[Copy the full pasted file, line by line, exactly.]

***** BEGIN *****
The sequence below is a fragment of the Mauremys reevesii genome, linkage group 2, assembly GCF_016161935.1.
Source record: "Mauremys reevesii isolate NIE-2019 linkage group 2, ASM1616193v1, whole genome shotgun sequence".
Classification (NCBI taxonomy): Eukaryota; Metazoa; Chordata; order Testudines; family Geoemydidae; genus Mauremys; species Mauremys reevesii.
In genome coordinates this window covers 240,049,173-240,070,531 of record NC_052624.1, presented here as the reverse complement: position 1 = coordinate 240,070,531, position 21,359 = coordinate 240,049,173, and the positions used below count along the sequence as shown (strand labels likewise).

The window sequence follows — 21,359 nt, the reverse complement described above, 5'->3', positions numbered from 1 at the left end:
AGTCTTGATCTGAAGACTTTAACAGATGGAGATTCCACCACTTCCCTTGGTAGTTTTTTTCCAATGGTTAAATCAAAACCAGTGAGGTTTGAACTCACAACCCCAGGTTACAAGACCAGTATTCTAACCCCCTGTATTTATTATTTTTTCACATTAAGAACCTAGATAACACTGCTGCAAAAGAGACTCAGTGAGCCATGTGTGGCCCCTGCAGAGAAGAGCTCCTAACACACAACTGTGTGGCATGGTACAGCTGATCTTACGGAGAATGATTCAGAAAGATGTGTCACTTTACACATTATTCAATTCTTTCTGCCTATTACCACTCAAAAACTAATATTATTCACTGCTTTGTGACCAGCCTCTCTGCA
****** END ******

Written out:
The sequence below is a fragment of the Mauremys reevesii genome, linkage group 2, assembly GCF_016161935.1.
Source record: "Mauremys reevesii isolate NIE-2019 linkage group 2, ASM1616193v1, whole genome shotgun sequence".
Classification (NCBI taxonomy): Eukaryota; Metazoa; Chordata; order Testudines; family Geoemydidae; genus Mauremys; species Mauremys reevesii.
In genome coordinates this window covers 240,049,173-240,070,531 of record NC_052624.1, presented here as the reverse complement: position 1 = coordinate 240,070,531, position 21,359 = coordinate 240,049,173, and the positions used below count along the sequence as shown (strand labels likewise).

The window sequence follows — 21,359 nt, the reverse complement described above, 5'->3', positions numbered from 1 at the left end:
AGTCTTGATCTGAAGACTTTAACAGATGGAGATTCCACCACTTCCCTTGGTAGTTTTTTTCCAATGGTTAAATCAAAACCAGTGAGGTTTGAACTCACAACCCCAGGTTACAAGACCAGTATTCTAACCCCCTGTATTTATTATTTTTTCACATTAAGAACCTAGATAACACTGCTGCAAAAGAGACTCAGTGAGCCATGTGTGGCCCCTGCAGAGAAGAGCTCCTAACACACAACTGTGTGGCATGGTACAGCTGATCTTACGGAGAATGATTCAGAAAGATGTGTCACTTTACACATTATTCAATTCTTTCTGCCTATTACCACTCAAAAACTAATATTATTCACTGCTTTGTGACCAGCCTCTCTGCA